Gross box office in Australia in 2011 was $1,147.5 million (A$1,093.7m), three per cent down on the previous year, while cinema admissions were down 7.7 per cent to 85 million.
Mike Selwyn, chair of the Motion Picture Distributors Association of Australia (MPDAA), said the fall in revenue was principally due to the positive effect of Avatar on the first few months of 2010.
“We started the year (2011) way behind and steadily caught up, caught up, caught up, but we never quite caught up entirely,” he told ScreenDaily.
Since annual revenues fell $97.5 million (A$93m) between 2004 and 2005, gross box office has grown year on year until now, as has admissions, except for a slight fall between 2007 and 2008. A five per cent rise on the 2010 ticket price average of $12.86 (A$12.26) kept 2011 revenues buoyant despite more than 7.4 million less tickets being sold.
“Australia has always been one of the leaders at adding value to the cinema experience,” said Selwyn. “Gold Class and other premium offers by exhibitors have helped to drive ticket prices.”
The most popular film of the year was Harry Potter and the Deathly Hallows — Part 2, which recorded ticket sales of $55.2m (A$52.6m), $15.8 (A$15.1m) more than second placegetter Transformers: Dark of the Moon.
The strongest 10 performers of the 341 films released in 2011 earned nearly one-third of the total annual gross and six of these 10 were brands familiar to the public.
“Sequels are the building blocks of the schedule and the studios know their commercial potential and there is big demand for them, but we are always looking for new franchises and break out films that amaze us all,” said Selwyn.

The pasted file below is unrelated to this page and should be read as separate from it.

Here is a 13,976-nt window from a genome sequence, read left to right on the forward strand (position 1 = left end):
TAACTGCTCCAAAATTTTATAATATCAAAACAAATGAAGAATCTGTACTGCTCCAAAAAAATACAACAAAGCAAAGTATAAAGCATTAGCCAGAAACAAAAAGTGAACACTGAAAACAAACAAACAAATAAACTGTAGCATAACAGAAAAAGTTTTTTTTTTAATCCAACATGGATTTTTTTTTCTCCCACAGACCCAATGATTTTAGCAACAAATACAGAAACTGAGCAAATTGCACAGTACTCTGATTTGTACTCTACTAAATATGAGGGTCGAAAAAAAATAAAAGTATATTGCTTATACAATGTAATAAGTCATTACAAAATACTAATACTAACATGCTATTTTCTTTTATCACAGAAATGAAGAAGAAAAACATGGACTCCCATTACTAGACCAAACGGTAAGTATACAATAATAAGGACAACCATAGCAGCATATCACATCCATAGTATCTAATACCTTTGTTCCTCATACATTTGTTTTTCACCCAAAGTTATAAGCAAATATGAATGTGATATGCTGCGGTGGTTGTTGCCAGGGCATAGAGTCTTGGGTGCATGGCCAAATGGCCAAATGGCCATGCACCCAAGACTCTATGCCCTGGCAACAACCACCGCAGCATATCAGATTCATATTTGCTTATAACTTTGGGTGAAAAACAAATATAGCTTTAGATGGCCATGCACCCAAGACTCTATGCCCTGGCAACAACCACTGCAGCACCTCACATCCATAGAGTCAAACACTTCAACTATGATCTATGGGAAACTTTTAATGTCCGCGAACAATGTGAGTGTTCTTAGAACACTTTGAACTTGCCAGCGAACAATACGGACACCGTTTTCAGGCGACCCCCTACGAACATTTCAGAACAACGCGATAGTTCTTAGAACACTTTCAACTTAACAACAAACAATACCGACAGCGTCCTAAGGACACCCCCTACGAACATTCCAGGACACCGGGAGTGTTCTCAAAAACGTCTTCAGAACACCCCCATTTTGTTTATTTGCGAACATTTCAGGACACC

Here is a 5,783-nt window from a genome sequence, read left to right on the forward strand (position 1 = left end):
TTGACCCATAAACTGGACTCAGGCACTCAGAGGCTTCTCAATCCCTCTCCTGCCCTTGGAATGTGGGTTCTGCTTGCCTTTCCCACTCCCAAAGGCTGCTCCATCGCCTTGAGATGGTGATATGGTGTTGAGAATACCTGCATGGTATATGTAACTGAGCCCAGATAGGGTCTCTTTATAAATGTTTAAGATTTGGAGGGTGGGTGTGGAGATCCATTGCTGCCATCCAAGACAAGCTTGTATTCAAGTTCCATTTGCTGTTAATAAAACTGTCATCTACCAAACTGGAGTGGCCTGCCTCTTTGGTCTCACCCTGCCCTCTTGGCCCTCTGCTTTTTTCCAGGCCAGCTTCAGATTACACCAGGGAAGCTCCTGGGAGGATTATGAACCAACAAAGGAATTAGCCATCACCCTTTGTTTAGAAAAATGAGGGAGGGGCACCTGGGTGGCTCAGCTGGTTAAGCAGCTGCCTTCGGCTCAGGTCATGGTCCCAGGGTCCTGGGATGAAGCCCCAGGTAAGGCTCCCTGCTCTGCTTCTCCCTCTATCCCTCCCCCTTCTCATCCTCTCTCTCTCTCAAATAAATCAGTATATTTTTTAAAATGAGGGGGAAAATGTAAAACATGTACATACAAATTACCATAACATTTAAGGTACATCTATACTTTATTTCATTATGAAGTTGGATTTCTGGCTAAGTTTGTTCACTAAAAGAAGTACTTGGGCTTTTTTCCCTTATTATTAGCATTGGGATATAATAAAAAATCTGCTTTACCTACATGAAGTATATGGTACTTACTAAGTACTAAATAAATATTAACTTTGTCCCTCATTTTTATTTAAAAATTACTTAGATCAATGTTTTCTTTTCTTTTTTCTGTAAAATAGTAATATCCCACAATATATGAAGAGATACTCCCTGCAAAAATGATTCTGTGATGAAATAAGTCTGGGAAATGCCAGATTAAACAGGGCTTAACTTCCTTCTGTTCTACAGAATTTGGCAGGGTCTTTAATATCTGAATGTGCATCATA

The four originals this year were Bridesmaids, The King’s Speech, Tangled and, in the tenth spot, the home-grown Red Dog. As Screen Australia noted in a simultaneous statement: “it is the first time in two decades that an Australian film has broken the $21m (A$20m) barrier without having the backing of a major Hollywood studio”. Snapping at Red Dog’s heels were Cars 2, The Smurfs and Kung Fu Panda 2.
Screen Australia noted that 44 Australian films – only 36 were new releases and quite a number were documentaries — accounted for $45 million (A$42.9m), or 3.9 per cent of the total gross. Local share has not been above five per cent since 2001 and, at most, was 23.5 per cent in 1986, the year Crocodile Dundee was released.
(While not generally thought of as an Australian film, Sydneysider Emile Sherman has received considerable acclaim for being one of the producers of The King’s Speech.)
Selwyn said the MPDAA was looking forward to “another excellent year” and said a broad range of films were already scheduled including The Avengers, the much anticipated The Hunger Games, the sequels Men in Black III, Ice Age – Continental Drift, The Amazing Spider-Man, The Dark Knight Rises, Bourne Legacy, The Twilight Saga: Breaking Dawn Part 2 and Madagascar 3: Europe’s Most Wanted, leading up to The Hobbit: An Unexpected Journey in December 2011.
He said that New Zealand box office revenue was down nine percent.
TOP 10 FILMS AT THE AUSTRALIAN BOX OFFICE IN 2011
FILM DISTRIBUTOR GROSS US$m (A$m)
Harry Potter and the Deathly Hallows — Part 2 Warner Bros 55.2 (52.6)
Transformers: Dark of the Moon Paramount 39.3 (37.5)
The Hangover Part II Warner Bros 34.3 (32.7)
The Twilight Saga: Breaking Dawn – Part I Hoyts 29.5 (28.1)
Pirates of the Caribbean: On Stranger Tides Walt Disney 28.6 (27.3)
Bridesmaids Universal 28.5 (27.2)
The King’s Speech Paramount/Transmission 28.1 (26.8)
Fast and Furious 5 Universal 26.5 (25.3)
Tangled Walt Disney 23.3 (22.2)
Red Dog Roadshow 22.3 (21.3)